Maltese people generally enjoy good health and one of the highest life expectancies in Europe thanks to improved health systems over the past two decades, the Malta Country Health Profile has found.
The report is compiled for all member states, as well as Iceland and Norway, by the Organisation for Economic Cooperation and Development and the European Observatory on Health systems and policies, with the aim of grouping factual health data in European countries.
Malta was found to have the seventh highest life expectancy at birth at 82.4 years, 1.5 years higher than the EU average of 80.9 years. Spain had the highest life expectancy in Europe with 83.4 years, while Bulgaria has the lowest at 74.8 years.
The gender gap in life expectancy sees women living an average of 4.4 years longer than men, 0.8 years lower than the EU average of 5.2 years.
An overview of Maltese health
Thanks to improved health services, the mortality rate for cardiovascular disease fell by almost 50 per cent between 2000 and 2016, however still remains the leading cause of death for both men and women.
Cancer was the second leading cause of death among adults, with different cancers being responsible for almost 27 per cent of deaths.
The mortality rate for breast cancer has fallen sharply in the past 15 years, going from the highest in the EU in 2000 to below the EU average in 2016.
Deaths from prostate cancer are also some of the lowest in the EU, however similar progress has not been made in pancreatic cancer, with death rates among men continuing to rise.
HIV has proved to be a significant public health challenge, with Malta reporting the third highest notification of new HIV cases in the EU. The diagnosis of new cases has shot up by 50% since 2008, contrary to the downward trend observed in the rest of Europe.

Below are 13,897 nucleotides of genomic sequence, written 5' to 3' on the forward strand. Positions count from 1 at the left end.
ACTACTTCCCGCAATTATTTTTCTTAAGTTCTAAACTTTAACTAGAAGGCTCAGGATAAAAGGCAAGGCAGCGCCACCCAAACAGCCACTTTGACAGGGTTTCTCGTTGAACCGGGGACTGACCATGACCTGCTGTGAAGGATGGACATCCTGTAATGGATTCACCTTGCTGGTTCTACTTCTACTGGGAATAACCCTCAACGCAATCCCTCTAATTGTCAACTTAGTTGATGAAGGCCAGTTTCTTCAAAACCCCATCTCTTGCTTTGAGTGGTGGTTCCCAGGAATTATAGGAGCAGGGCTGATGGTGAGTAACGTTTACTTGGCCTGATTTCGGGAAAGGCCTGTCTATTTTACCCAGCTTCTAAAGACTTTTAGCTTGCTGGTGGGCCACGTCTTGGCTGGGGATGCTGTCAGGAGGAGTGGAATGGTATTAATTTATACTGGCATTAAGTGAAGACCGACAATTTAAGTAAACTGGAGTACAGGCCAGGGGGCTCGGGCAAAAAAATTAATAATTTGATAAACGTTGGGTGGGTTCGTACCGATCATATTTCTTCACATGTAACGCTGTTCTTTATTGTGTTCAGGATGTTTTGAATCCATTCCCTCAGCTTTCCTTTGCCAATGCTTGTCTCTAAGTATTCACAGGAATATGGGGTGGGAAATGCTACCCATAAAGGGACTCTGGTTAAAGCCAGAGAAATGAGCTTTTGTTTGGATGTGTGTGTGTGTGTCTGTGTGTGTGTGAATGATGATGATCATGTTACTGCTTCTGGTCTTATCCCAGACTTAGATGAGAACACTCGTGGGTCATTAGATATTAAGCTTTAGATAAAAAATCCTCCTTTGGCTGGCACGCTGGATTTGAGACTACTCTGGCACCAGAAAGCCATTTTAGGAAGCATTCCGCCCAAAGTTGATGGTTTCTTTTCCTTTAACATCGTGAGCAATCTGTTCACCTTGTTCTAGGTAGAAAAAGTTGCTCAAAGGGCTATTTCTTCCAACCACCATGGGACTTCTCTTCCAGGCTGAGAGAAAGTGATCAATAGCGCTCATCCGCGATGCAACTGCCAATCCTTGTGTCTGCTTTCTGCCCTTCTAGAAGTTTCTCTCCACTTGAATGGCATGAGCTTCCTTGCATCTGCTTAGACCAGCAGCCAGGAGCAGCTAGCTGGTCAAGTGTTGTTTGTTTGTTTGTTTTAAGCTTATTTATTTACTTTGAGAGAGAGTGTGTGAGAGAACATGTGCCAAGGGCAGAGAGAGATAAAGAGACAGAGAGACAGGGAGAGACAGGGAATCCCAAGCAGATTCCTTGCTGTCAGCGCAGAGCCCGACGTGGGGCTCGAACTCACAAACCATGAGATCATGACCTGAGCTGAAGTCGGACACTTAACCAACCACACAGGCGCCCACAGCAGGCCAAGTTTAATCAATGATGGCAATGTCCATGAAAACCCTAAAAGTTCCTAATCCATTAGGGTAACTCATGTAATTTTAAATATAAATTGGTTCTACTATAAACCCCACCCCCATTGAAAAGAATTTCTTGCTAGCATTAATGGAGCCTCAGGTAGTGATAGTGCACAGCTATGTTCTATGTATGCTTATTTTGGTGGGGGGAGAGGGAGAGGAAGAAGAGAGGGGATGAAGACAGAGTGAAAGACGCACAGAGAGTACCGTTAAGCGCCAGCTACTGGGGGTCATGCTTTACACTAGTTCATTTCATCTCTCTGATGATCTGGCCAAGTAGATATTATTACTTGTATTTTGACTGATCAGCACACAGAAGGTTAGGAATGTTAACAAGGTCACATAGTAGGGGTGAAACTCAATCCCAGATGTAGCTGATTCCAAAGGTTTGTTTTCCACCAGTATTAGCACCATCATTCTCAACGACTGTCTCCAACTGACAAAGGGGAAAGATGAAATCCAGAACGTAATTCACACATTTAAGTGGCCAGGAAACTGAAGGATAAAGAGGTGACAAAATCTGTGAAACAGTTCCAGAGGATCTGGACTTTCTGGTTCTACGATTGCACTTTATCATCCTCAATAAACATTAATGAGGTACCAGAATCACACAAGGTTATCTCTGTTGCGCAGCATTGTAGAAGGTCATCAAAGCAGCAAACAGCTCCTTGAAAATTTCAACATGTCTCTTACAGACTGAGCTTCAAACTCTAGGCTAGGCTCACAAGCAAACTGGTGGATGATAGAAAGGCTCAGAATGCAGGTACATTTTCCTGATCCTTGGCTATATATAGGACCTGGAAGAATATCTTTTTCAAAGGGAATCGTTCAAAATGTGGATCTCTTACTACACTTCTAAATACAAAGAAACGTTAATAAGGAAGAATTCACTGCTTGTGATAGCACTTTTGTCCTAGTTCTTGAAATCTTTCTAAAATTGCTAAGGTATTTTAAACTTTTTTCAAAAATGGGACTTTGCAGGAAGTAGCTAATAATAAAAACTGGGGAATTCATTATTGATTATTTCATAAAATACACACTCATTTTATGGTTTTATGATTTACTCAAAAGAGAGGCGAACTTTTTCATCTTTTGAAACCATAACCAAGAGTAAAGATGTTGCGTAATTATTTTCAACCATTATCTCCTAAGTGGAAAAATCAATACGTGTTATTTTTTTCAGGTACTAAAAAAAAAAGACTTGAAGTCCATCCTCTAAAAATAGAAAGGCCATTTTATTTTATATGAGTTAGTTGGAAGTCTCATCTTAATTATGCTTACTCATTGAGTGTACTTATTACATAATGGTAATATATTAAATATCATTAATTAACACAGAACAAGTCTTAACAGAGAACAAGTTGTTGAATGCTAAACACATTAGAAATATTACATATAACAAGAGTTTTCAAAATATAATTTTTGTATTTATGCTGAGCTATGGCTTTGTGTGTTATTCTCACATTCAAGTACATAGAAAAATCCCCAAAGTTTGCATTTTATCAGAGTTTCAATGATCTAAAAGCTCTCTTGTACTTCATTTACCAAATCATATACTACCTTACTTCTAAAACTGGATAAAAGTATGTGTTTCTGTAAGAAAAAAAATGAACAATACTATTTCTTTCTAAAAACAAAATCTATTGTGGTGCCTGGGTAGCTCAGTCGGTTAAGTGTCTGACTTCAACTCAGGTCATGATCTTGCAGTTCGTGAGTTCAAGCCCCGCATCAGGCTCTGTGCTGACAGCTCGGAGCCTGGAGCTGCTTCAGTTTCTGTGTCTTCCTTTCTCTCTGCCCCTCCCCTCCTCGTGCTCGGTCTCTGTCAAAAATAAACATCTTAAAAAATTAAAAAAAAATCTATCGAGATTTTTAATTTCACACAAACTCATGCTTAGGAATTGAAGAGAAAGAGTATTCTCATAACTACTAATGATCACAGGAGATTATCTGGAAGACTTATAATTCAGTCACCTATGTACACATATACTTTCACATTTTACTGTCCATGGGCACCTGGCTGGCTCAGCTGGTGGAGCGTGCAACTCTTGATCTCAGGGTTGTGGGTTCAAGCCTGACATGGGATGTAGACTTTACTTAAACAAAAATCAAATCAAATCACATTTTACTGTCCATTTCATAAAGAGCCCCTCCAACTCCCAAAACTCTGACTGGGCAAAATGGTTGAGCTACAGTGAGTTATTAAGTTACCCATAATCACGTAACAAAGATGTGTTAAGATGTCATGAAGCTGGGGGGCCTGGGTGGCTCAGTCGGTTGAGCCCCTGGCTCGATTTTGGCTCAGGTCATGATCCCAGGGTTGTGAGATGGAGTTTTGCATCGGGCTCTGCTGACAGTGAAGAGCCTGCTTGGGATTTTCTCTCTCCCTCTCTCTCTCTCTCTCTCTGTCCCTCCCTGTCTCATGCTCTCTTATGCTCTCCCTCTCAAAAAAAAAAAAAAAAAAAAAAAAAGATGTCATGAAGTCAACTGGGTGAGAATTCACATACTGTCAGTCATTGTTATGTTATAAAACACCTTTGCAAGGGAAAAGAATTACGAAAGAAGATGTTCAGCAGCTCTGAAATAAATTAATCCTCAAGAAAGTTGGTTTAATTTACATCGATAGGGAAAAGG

The profile also found that there was a substantial disparity in reported good health in income groups. Nine in ten people in the highest income percentile report to be in good health, while only six in ten of people in the lowest income quintile report similarly.
Bad habits die hard
Around two in five deaths in Malta could be attributed to behavioural risk factors, while one in five deaths were linked to dietary risk, such as low fruit and vegetable intake and high sugar and salt intake.
Tobacco consumption and low physical activity were found to be responsible for an estimated 17 per cent and 4 per cent of all deaths respectively.
Obesity in Malta still remains a major public health threat, with obesity rates rising to the highest in the EU in both adults and children. One in four adults in 2017 and one in three 15-year-olds in 2014 were obese.
This is attributed to a number of factors, chiefly sedentary lifestyles, large portion sizes and traditional diet being replaced by unhealthy foods. Only half of adults said they ate a vegetable every day, while two in five people do not participate in the recommended 150 minutes of moderate exercise a week.
Smoking rates have more or less remained stable in adults since 2008, with one in five adults saying they smoke daily, which is slightly higher than the EU average.
However, smoking in teens has decreased substantially over the past decade, with smoking among 15 to 16-year-olds being the fifth lowest in the EU.
Binge drinking was found to be of public health concern, as one in five adults in Malta reported heavy drinking at least once a month, which was equitable with the EU average.
In 15 to 16-year-olds, 50 per cent of girls and 45 per cent of boys reported at least one episode of bingeing in the past month.
Health services expanding
Malta spends 9.3 per cent of its GDP on healthcare, which is slightly below the 9.8 per cent EU average. The report highlighted that while primary care was being strengthened through the upskilling of the workforce and the upgrading of facilities, it is essential to reorient services away from hospitals and towards primary and outpatient care.
Reports of unmet medical needs on public healthcare are generally low in Malta, however Maltese people’s out of pocket spending on private primary and outpatient care is some of the highest in the EU, largely in attempts to bypass long waiting lists.
While waiting lists for inpatient care have successfully been reduced, waiting lists for outpatient care continue to grow.
Malta has seen an increase in physicians and nurses working in healthcare, however the report posed that a reliance on migrant nurses in acute and long-term care may pose workforce challenges in the future.
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